The scandal at the “Mother and Baby Home” in Tuam has been the main topic of conversation for the last week or so. From a local perspective, what happened in Tuam, though not related or connected in anyway, has raised discussion in Boyle about the children’s burial ground at Doon Shore and the Famine Graveyard in Plunkett Avenue. The graveyard at Doon is one of 70 such children’s burial grounds identified throughout the county. The custom of setting apart a special place for the burial of very young or unbaptised children was common practice in Ireland from medieval times. Many of the burial grounds are in ecclesiastical or historic sites (perhaps why the Doon burial ground is close to Lough Key and it’s islands). It is not known how many children are buried at the Doon Shore or where exactly they came from. Many years ago, it was common for children to be buried under a lone bush or outside a graveyard wall. In Plunkett Avenue, the grave there is understood to be related to the Famine times and those who died in the adjacent “Workhouse” – where the Plunkett Home now stands. Opened on December 31st 1841, the Workhouse accommodated 700 people but at the worst of the Famine, it was home to close on 1000 men, women and children. Apart from Famine victims, the Workhouse housed blind, deaf and dumb, mentally ill, sick children and maternity cases. Deaths in those categories are not understood to be buried in the grave in Plunkett Avenue.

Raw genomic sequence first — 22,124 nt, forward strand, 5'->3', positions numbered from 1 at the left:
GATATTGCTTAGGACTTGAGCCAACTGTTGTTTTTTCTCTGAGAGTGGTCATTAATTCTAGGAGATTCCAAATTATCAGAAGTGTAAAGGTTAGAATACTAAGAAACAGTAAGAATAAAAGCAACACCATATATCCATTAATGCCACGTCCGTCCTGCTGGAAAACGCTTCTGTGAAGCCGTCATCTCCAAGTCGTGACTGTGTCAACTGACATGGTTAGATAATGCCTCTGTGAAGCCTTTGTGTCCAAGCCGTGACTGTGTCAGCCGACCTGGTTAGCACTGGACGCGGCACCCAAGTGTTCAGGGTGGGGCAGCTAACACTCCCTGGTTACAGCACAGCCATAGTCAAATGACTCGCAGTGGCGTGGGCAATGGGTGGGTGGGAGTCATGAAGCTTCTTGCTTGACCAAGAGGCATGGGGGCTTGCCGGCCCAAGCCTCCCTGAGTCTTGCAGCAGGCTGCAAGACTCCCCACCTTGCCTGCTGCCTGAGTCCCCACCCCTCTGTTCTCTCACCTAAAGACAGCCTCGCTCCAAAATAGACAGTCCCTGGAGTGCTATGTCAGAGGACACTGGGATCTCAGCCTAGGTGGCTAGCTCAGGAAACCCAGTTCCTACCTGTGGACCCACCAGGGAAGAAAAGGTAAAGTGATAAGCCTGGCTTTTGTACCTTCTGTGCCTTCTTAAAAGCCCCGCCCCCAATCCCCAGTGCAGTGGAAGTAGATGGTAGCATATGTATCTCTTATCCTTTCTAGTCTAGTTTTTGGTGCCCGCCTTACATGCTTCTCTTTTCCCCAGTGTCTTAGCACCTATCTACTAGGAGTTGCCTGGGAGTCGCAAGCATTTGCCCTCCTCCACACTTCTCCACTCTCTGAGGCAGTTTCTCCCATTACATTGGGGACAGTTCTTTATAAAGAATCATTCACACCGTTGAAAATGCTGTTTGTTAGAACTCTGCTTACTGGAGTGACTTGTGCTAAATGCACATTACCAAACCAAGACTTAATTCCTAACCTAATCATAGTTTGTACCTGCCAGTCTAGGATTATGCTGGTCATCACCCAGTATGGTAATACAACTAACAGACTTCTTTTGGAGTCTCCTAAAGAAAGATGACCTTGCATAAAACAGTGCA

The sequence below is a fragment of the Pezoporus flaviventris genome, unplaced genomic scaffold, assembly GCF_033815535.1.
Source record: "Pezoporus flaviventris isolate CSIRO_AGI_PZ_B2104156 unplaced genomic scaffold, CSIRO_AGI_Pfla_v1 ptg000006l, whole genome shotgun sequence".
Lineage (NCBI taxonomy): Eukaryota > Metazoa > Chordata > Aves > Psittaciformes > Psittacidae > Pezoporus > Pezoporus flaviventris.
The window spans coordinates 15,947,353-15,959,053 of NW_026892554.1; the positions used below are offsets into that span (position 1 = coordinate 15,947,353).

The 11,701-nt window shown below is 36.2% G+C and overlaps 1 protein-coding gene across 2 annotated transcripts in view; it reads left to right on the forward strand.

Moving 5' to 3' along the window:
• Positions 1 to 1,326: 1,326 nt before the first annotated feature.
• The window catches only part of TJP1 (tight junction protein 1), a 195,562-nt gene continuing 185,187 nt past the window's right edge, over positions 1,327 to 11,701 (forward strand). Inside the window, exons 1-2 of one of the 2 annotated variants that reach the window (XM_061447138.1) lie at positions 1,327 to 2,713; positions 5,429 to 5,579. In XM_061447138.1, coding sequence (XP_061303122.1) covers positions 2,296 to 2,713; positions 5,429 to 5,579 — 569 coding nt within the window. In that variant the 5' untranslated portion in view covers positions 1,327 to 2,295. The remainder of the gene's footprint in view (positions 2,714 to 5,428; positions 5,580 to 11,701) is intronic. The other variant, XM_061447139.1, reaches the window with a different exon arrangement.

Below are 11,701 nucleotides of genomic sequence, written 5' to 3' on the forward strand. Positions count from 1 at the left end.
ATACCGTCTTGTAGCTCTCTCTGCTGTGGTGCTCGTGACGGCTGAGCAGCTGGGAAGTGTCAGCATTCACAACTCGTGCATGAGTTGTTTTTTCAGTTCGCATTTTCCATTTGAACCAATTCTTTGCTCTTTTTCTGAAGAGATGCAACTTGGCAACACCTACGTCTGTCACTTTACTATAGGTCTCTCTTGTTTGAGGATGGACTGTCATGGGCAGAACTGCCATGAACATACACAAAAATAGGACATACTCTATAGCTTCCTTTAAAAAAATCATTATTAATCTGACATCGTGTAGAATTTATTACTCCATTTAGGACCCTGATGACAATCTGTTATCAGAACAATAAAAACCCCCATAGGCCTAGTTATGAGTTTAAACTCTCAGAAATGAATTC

The use of car parking spaces in Boyle
A bone of contention over the years in Boyle, and many other rural towns has been parking and in particular the use of parking spaces by employers and employees. It has become a habit now for certain business owners and their staff to park right outside the door of their establishment instead of leaving the space(s) free for customers. If there is a free space, the passing customer may just pull in and visit the shop or office. Owners and staff should park in the Green Street or Royal Hotel car parks and walk the short distance to their place of work, that’s of course unless they have a staff car park attached to their premises.
“Police officer pulls over a speeding car. The Officer says, ” Our patrol helicopter clocked you at 80 kph. sir.”
The driver says, “Gee, officer, I had it on cruise control at 60, perhaps your radar needs calibrating.”
Not looking up from her knitting the wife says sweetly, “Now don’t be silly dear, you know that this car doesn’t have cruise control.”
As the officer writes out the ticket, the driver looks over at his wife and growls, “Can’t you keep your mouth shut for once?”
The wife smiles demurely and says, “You should be thankful your radar detector went off when it did.”
As the officer makes out the second ticket for the illegal radar detector unit, the man glarers at his wife and says through clenched teeth, “Dammit, woman, can’t you keep your mouth shut.”
The officer frowns and says, “And I notice that you’re not wearing your seat belt, sir. That’s an automatic €75 fine.”
The driver says, “Yeah, well you see officer, I had it on, but took it off when you pulled me over so that I could get my license out of my back pocket.”
The wife says,” Now dear you know very well that you didn’t have your seat belt on. You never wear your seat belt when you’re driving.”
And as the police officer is writing out the third ticket the driver turns to his wife and barks, “WHY DON’T YOU SHUT THE HELL UP??”
The officer looks over at the woman and asks, “Does your husband always talk to you this way, Ma’am?”
“Oh heavens no, officer. Only when he’s been drinking.”